A Monumental Mistake
The F.D.R. memorial misses the essence of the man
By Hugh Sidey
TIME, April 28 -- They came humbly and quietly last week in wheelchairs and with leader dogs and a sign-language interpreter, hopeful paraplegic old men, and vigorous middle-age people except for their weakened limbs and dimmed eyes, and glowing youngsters with silence in their ears.
They were a coterie representing 50 million disabled Americans who were invited by the U.S. Park Service to preview the sprawling monument for Franklin Roosevelt to be dedicated May 2. The monument spreads out grandly on 7.5 acres along Washington's Tidal Basin, great blocks of ocher South Dakota granite carved with the soaring phrases of F.D.R.'s that brought this nation through economic collapse and war.
But in the $48 million monument there is no depiction of Roosevelt in the wheelchair he used for 24 years, nothing in the gardens and along the pathways to show his disability at a glance for those who remember and for children who never knew the personal struggle that shaped him.
The small vanguard of disabled people left the site saddened, believing to a person that the monument seemed lifeless, lacking the heroic vibrancy of F.D.R. with his radiant smile, head back, steering himself into that destiny he saw beyond all adversity. "The essence of the man is missing," said wheelchair user Mike Deland, chairman of the National Organization on Disability.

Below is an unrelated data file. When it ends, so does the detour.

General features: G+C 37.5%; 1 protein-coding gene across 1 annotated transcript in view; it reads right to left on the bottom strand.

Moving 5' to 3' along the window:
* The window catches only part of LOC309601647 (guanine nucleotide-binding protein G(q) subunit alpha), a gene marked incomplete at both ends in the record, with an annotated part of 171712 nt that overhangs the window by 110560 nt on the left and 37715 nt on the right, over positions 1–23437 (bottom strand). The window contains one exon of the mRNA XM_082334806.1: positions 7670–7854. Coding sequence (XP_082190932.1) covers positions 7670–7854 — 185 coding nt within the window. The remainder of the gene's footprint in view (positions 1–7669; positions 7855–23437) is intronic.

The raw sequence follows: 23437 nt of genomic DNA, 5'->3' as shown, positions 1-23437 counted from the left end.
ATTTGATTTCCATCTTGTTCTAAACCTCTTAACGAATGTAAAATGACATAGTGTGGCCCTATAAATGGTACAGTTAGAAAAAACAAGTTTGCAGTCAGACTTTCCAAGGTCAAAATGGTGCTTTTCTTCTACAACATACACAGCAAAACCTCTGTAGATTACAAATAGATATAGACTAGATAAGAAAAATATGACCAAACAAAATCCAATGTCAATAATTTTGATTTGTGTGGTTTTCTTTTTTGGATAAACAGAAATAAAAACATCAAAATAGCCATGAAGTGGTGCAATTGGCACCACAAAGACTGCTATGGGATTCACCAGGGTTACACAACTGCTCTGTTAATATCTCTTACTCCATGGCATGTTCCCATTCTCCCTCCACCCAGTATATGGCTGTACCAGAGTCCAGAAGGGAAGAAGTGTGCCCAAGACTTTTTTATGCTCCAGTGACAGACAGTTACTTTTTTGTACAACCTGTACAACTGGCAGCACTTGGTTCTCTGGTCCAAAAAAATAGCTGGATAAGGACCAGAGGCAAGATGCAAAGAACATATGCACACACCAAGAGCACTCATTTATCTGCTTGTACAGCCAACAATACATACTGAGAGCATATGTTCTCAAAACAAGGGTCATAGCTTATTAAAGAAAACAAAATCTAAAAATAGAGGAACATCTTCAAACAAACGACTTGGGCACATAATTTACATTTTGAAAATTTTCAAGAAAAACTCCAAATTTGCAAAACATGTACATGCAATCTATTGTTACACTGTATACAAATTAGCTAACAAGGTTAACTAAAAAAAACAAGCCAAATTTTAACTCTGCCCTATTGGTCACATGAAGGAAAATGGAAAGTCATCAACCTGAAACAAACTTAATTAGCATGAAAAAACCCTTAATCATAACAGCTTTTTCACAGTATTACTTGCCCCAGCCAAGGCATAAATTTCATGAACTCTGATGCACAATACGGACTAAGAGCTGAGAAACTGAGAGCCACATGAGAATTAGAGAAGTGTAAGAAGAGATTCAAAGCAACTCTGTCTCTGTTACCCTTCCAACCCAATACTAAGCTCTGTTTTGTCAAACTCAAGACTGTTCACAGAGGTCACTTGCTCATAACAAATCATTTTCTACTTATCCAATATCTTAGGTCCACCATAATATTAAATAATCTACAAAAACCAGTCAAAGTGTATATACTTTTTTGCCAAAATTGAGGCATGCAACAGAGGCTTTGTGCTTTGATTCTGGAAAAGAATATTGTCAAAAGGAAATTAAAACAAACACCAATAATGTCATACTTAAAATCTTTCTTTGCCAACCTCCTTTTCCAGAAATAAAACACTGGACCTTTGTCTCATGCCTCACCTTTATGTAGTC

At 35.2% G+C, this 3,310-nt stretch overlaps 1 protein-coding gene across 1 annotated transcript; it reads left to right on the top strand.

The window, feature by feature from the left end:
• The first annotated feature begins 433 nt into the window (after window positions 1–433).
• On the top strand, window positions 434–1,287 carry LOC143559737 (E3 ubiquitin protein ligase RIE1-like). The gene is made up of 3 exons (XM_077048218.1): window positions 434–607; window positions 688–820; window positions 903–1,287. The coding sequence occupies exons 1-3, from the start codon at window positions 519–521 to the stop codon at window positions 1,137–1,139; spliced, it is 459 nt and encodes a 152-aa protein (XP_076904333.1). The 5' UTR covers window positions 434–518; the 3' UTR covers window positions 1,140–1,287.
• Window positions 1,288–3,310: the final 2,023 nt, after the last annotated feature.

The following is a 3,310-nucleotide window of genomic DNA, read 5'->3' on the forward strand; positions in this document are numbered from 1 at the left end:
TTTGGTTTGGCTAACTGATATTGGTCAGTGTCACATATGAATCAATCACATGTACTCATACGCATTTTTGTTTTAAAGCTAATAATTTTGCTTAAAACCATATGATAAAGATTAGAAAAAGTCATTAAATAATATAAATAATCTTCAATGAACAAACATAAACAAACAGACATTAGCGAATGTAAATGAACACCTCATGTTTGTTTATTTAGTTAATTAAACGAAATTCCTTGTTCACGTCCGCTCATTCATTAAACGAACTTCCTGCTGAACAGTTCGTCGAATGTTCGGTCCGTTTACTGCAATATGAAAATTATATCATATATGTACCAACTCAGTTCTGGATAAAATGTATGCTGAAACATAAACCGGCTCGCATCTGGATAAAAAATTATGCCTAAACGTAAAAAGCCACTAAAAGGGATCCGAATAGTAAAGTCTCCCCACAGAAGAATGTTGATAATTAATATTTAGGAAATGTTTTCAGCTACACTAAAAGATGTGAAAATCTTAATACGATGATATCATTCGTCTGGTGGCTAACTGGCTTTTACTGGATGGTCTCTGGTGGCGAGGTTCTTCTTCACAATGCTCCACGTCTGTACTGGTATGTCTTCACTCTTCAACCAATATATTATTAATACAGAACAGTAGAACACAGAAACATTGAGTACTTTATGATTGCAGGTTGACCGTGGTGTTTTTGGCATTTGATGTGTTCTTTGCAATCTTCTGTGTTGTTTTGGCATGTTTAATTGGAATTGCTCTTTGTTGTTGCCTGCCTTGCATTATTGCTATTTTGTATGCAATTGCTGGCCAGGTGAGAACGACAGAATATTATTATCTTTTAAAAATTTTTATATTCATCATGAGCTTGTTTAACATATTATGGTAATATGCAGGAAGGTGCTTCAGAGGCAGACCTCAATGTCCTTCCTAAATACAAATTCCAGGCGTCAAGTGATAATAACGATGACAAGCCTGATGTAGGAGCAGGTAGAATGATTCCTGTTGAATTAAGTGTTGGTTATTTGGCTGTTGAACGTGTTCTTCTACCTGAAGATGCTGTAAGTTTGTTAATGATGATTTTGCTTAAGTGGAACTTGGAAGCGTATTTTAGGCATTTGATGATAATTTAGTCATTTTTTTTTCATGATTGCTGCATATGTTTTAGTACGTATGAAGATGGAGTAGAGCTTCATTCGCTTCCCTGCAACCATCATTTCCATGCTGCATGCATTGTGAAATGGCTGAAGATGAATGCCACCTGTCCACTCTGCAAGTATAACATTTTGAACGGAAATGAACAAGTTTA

And a handful of Gallaudet College students in sign language declared it incomplete history as they had learned it and said they would join a demonstration planned for the dedication day.
Mick Countee sensed the emptiness because after he broke his neck in a diving accident, while he was a Harvard student, his mother told him, "Son, if Franklin Roosevelt could be President, you can finish your education." Countee, a black, not only finished but also went on to get a law degree from Georgetown and an M.B.A. from Harvard. "Not a day went by," he said last week, "that I did not think of Roosevelt and Roy Campanella." Campanella was the Brooklyn Dodgers catcher who was paralyzed in a car accident but never despaired in public.
Jim Dickson, the man organizing the demonstration, stood nearly sightless along the huge monument walls and imagined how a statue of Roosevelt in a wheelchair at the entrance would bring the stone to life. When Dickson was seven he was told by his doctor that he had juvenile macula degeneration and would soon be blind. As he walked with his parents out of the doctor's office, his mother told him, "If Franklin Roosevelt, who had polio and was in a wheelchair, could be President, then you can do what you want." He never forgot.
This cry for understanding from the disabled community is being heard. At least 16 Roosevelt family members now seek a design alteration. A demonstration at a New York foundry casting some of the sculptures halted a press conference. Another protest is planned around the office of monument designer Lawrence Halprin in San Francisco.
Former Presidents Bush, Ford and Carter have urged an additional sculpture to show Roosevelt in a wheelchair, and Bush has sent off a "Dear Bill" note to Clinton in hopes he can encourage a peace before Clinton gives the dedication address. Meanwhile every historian of consequence who has considered the issue has concluded that the monument is a tragic misreading of the spirit of F.D.R. and a grave misstatement of history for the generations to come.
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